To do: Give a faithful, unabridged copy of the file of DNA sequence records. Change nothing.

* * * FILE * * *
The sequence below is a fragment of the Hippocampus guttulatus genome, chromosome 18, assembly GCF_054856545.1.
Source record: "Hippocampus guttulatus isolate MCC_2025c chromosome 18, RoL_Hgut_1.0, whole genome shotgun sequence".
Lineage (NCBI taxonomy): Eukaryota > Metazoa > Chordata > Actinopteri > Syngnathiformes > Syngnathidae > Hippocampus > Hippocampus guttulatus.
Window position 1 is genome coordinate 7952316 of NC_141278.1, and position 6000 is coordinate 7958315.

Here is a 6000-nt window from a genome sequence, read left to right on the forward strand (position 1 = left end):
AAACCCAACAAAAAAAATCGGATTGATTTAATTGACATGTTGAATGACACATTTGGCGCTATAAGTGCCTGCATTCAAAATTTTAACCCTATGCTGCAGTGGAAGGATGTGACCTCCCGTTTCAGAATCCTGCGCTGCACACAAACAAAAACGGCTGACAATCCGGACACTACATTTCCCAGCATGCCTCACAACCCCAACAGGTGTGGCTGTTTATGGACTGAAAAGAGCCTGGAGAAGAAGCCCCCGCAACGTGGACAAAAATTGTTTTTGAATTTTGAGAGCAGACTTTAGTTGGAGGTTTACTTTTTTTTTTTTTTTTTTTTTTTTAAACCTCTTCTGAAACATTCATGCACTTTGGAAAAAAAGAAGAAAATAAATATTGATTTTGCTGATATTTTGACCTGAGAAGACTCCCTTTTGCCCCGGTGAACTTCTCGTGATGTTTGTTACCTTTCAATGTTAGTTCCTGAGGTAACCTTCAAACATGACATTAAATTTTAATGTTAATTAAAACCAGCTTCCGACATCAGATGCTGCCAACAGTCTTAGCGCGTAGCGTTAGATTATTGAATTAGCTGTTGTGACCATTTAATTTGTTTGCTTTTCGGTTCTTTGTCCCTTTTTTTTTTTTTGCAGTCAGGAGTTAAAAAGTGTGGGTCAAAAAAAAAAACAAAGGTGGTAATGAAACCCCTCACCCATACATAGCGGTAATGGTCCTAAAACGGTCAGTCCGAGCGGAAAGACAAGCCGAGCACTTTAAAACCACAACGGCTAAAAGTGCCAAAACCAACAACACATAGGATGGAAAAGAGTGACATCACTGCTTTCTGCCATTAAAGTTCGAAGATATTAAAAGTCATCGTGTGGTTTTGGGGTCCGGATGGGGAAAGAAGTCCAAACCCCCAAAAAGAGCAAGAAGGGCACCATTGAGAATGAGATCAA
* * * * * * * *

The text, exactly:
The sequence below is a fragment of the Hippocampus guttulatus genome, chromosome 18, assembly GCF_054856545.1.
Source record: "Hippocampus guttulatus isolate MCC_2025c chromosome 18, RoL_Hgut_1.0, whole genome shotgun sequence".
Lineage (NCBI taxonomy): Eukaryota > Metazoa > Chordata > Actinopteri > Syngnathiformes > Syngnathidae > Hippocampus > Hippocampus guttulatus.
Window position 1 is genome coordinate 7952316 of NC_141278.1, and position 6000 is coordinate 7958315.

Here is a 6000-nt window from a genome sequence, read left to right on the forward strand (position 1 = left end):
AAACCCAACAAAAAAAATCGGATTGATTTAATTGACATGTTGAATGACACATTTGGCGCTATAAGTGCCTGCATTCAAAATTTTAACCCTATGCTGCAGTGGAAGGATGTGACCTCCCGTTTCAGAATCCTGCGCTGCACACAAACAAAAACGGCTGACAATCCGGACACTACATTTCCCAGCATGCCTCACAACCCCAACAGGTGTGGCTGTTTATGGACTGAAAAGAGCCTGGAGAAGAAGCCCCCGCAACGTGGACAAAAATTGTTTTTGAATTTTGAGAGCAGACTTTAGTTGGAGGTTTACTTTTTTTTTTTTTTTTTTTTTTTTAAACCTCTTCTGAAACATTCATGCACTTTGGAAAAAAAGAAGAAAATAAATATTGATTTTGCTGATATTTTGACCTGAGAAGACTCCCTTTTGCCCCGGTGAACTTCTCGTGATGTTTGTTACCTTTCAATGTTAGTTCCTGAGGTAACCTTCAAACATGACATTAAATTTTAATGTTAATTAAAACCAGCTTCCGACATCAGATGCTGCCAACAGTCTTAGCGCGTAGCGTTAGATTATTGAATTAGCTGTTGTGACCATTTAATTTGTTTGCTTTTCGGTTCTTTGTCCCTTTTTTTTTTTTTGCAGTCAGGAGTTAAAAAGTGTGGGTCAAAAAAAAAAACAAAGGTGGTAATGAAACCCCTCACCCATACATAGCGGTAATGGTCCTAAAACGGTCAGTCCGAGCGGAAAGACAAGCCGAGCACTTTAAAACCACAACGGCTAAAAGTGCCAAAACCAACAACACATAGGATGGAAAAGAGTGACATCACTGCTTTCTGCCATTAAAGTTCGAAGATATTAAAAGTCATCGTGTGGTTTTGGGGTCCGGATGGGGAAAGAAGTCCAAACCCCCAAAAAGAGCAAGAAGGGCACCATTGAGAATGAGATCAA